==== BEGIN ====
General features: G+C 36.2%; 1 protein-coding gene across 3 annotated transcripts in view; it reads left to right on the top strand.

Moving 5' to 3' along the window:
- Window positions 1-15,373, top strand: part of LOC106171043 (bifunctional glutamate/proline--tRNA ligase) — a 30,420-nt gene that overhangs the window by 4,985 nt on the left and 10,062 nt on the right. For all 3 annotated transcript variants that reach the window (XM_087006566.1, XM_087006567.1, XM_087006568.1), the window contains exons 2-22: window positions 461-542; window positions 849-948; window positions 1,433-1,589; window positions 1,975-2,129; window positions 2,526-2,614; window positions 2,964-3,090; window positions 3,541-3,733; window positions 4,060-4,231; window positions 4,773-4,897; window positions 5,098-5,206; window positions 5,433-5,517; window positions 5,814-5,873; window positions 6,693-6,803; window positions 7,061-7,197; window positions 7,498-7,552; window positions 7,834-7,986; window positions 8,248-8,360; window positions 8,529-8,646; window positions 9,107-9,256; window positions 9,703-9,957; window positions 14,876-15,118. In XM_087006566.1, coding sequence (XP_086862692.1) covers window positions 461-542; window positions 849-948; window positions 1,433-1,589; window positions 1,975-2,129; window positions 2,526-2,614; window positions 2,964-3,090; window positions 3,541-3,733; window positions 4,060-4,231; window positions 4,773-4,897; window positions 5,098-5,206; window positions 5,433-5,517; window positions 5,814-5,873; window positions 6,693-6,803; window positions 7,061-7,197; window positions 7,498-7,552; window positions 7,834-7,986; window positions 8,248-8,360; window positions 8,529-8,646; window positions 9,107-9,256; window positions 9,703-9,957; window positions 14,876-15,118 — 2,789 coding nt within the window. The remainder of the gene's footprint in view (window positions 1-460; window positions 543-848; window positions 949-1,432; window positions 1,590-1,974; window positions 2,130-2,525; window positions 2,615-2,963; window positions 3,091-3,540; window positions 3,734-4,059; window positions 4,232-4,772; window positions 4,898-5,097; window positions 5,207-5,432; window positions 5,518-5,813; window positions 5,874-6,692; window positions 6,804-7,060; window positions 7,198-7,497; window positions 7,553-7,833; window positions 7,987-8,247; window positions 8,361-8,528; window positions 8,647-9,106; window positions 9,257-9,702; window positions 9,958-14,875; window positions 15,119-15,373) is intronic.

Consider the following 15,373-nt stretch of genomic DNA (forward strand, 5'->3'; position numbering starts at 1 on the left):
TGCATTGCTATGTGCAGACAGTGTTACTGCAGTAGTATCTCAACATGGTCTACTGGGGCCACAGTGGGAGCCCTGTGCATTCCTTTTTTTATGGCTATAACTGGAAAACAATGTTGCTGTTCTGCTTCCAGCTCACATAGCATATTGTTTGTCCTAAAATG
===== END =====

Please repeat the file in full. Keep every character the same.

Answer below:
General features: G+C 36.2%; 1 protein-coding gene across 3 annotated transcripts in view; it reads left to right on the top strand.

Moving 5' to 3' along the window:
- Window positions 1-15,373, top strand: part of LOC106171043 (bifunctional glutamate/proline--tRNA ligase) — a 30,420-nt gene that overhangs the window by 4,985 nt on the left and 10,062 nt on the right. For all 3 annotated transcript variants that reach the window (XM_087006566.1, XM_087006567.1, XM_087006568.1), the window contains exons 2-22: window positions 461-542; window positions 849-948; window positions 1,433-1,589; window positions 1,975-2,129; window positions 2,526-2,614; window positions 2,964-3,090; window positions 3,541-3,733; window positions 4,060-4,231; window positions 4,773-4,897; window positions 5,098-5,206; window positions 5,433-5,517; window positions 5,814-5,873; window positions 6,693-6,803; window positions 7,061-7,197; window positions 7,498-7,552; window positions 7,834-7,986; window positions 8,248-8,360; window positions 8,529-8,646; window positions 9,107-9,256; window positions 9,703-9,957; window positions 14,876-15,118. In XM_087006566.1, coding sequence (XP_086862692.1) covers window positions 461-542; window positions 849-948; window positions 1,433-1,589; window positions 1,975-2,129; window positions 2,526-2,614; window positions 2,964-3,090; window positions 3,541-3,733; window positions 4,060-4,231; window positions 4,773-4,897; window positions 5,098-5,206; window positions 5,433-5,517; window positions 5,814-5,873; window positions 6,693-6,803; window positions 7,061-7,197; window positions 7,498-7,552; window positions 7,834-7,986; window positions 8,248-8,360; window positions 8,529-8,646; window positions 9,107-9,256; window positions 9,703-9,957; window positions 14,876-15,118 — 2,789 coding nt within the window. The remainder of the gene's footprint in view (window positions 1-460; window positions 543-848; window positions 949-1,432; window positions 1,590-1,974; window positions 2,130-2,525; window positions 2,615-2,963; window positions 3,091-3,540; window positions 3,734-4,059; window positions 4,232-4,772; window positions 4,898-5,097; window positions 5,207-5,432; window positions 5,518-5,813; window positions 5,874-6,692; window positions 6,804-7,060; window positions 7,198-7,497; window positions 7,553-7,833; window positions 7,987-8,247; window positions 8,361-8,528; window positions 8,647-9,106; window positions 9,257-9,702; window positions 9,958-14,875; window positions 15,119-15,373) is intronic.

Consider the following 15,373-nt stretch of genomic DNA (forward strand, 5'->3'; position numbering starts at 1 on the left):
TGCATTGCTATGTGCAGACAGTGTTACTGCAGTAGTATCTCAACATGGTCTACTGGGGCCACAGTGGGAGCCCTGTGCATTCCTTTTTTTATGGCTATAACTGGAAAACAATGTTGCTGTTCTGCTTCCAGCTCACATAGCATATTGTTTGTCCTAAAATG